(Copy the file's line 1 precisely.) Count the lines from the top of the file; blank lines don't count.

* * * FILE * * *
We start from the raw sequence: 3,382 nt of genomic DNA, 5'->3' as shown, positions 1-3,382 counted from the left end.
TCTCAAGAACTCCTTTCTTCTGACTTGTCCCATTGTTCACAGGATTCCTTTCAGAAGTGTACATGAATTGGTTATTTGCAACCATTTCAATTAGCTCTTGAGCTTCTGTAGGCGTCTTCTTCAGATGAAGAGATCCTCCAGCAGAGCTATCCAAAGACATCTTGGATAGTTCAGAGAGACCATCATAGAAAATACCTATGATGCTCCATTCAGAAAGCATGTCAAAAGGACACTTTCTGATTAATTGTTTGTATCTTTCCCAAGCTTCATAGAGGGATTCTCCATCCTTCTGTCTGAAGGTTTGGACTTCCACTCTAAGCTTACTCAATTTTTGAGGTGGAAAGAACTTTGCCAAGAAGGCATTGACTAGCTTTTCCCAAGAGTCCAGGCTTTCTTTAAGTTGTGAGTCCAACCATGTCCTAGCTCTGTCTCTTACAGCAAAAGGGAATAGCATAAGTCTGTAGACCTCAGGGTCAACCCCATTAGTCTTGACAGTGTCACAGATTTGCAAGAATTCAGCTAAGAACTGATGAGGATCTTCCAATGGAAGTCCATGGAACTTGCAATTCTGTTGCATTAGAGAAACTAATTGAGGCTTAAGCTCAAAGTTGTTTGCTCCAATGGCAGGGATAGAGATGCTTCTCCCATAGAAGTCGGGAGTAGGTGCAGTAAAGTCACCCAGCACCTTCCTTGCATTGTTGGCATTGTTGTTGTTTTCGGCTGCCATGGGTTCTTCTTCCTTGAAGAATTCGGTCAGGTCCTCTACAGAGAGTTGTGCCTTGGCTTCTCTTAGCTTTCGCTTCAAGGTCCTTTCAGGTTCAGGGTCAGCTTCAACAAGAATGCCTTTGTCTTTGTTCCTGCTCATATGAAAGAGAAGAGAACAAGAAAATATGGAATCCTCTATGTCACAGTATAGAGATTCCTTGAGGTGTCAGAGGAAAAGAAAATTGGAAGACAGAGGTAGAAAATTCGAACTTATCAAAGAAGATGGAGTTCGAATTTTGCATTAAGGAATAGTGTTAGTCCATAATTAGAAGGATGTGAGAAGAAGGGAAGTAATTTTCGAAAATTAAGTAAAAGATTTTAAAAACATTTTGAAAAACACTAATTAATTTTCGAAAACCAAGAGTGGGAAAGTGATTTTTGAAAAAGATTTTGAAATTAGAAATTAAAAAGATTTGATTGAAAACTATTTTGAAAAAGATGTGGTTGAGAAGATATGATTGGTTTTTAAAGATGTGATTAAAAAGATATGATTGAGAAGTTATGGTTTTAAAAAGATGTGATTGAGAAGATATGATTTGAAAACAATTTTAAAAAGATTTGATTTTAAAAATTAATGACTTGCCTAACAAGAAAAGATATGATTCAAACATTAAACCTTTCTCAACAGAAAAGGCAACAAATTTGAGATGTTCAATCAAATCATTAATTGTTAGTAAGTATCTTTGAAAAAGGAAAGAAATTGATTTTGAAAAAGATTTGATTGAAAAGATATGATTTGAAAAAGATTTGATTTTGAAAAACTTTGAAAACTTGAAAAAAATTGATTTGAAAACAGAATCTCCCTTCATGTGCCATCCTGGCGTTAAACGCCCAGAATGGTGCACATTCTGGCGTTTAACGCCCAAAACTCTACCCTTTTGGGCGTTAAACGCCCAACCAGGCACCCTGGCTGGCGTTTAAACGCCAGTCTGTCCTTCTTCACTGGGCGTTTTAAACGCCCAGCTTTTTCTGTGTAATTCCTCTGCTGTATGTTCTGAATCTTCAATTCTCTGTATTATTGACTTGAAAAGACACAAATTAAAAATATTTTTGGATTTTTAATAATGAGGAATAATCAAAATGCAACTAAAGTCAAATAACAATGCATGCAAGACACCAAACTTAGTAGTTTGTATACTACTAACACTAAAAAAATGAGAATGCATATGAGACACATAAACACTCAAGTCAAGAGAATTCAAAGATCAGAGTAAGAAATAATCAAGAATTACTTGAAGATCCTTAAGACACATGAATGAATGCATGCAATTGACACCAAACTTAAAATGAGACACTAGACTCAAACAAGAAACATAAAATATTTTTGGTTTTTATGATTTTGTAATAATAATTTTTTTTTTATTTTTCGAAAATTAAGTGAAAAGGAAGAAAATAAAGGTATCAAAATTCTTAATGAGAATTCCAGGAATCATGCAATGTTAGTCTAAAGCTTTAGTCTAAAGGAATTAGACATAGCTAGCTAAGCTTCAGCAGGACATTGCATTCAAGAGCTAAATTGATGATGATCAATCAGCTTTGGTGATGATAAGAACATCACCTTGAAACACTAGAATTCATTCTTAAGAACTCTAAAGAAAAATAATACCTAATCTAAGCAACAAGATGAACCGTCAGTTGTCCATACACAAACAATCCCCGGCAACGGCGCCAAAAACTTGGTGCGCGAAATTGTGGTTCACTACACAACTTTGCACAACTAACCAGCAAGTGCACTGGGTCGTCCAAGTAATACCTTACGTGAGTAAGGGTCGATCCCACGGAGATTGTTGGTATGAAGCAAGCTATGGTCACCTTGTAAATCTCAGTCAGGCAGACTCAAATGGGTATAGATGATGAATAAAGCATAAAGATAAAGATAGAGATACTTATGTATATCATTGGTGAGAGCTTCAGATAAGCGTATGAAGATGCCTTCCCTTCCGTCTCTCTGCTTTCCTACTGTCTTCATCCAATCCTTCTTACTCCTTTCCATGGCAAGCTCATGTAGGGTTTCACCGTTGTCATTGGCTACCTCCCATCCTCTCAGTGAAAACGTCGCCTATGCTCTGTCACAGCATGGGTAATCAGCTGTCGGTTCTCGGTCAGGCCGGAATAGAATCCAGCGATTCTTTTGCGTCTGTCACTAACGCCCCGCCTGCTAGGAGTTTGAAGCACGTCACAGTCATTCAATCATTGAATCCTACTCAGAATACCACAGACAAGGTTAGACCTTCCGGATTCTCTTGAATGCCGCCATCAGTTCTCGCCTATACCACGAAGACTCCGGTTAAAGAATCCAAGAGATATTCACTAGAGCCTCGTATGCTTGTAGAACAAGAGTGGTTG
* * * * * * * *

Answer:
We start from the raw sequence: 3,382 nt of genomic DNA, 5'->3' as shown, positions 1-3,382 counted from the left end.